You have such a wise voice in this endless ocean of the internet – I am just so glad I found your blog!

    1. Hi Rose! You are lovely to leave such a sweet comment.

      Though I do go through my stubborn moments, I love to learn. And until I feel like I have “achieved minimalism” I get to keep doing just that. I know that we have much in common but now we can add “love of learning” to the list. 🙂

      You rock and I’m completely humbled (and I little bit baffled) that you consider my voice wise. I’m grateful beyond words. I’m glad I found your blog too!

      Here’s to the learning journey,

  4. I just came back to see how you are! Haven’t seen you around this week. Not sure how I missed commenting on this one.

    I do think there’re human instincts which runs deep and they’re not all bad but some of them are plain ugly. It takes hard work and a great deal of wisdom to recognise when our instincts are leading us astray and a a great deal more to engage the rational brain as and when necessary.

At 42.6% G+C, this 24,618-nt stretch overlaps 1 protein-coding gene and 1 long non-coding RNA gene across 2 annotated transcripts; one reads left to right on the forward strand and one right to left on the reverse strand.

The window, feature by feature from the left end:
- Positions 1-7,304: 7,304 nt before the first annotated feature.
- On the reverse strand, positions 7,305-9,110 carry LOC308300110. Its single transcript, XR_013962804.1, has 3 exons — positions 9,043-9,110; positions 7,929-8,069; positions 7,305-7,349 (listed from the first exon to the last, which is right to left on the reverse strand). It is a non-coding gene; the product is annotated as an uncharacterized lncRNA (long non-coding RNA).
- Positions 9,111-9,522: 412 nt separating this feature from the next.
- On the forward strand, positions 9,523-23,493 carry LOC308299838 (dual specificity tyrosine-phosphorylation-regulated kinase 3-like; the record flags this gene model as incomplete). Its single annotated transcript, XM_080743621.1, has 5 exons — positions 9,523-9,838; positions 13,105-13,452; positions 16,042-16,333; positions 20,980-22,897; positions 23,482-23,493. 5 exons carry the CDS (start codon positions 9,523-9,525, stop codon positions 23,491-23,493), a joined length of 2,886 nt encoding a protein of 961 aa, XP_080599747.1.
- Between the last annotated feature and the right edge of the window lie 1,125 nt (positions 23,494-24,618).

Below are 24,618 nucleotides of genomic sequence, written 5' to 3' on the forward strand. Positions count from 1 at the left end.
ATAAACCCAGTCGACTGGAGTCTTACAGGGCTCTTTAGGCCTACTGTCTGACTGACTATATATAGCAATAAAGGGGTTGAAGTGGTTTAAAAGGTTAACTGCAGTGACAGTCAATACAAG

Hope the break from blogging is just busy-ness!

    1. I think the WordPress Reader can be a little jinky sometimes. I often miss posts I thought I should have seen…

      I have been swamped in a bit of busy-ness actually. Getting things sorted to create time to write mostly. 🙂

      I agree that not all our instincts are ugly. I just feel like I got a bigger dose of the uglier bits. As you know, I love the idea that the brain is so malleable. Science gives me hope that I can be a better person if I work at it. Even the stuff that runs deep can at least be controlled if not changed altogether.

      Thanks so much for stopping by, Beautiful B. I always appreciate your comments.

      Here’s to the less ugly bits,

Comments are closed.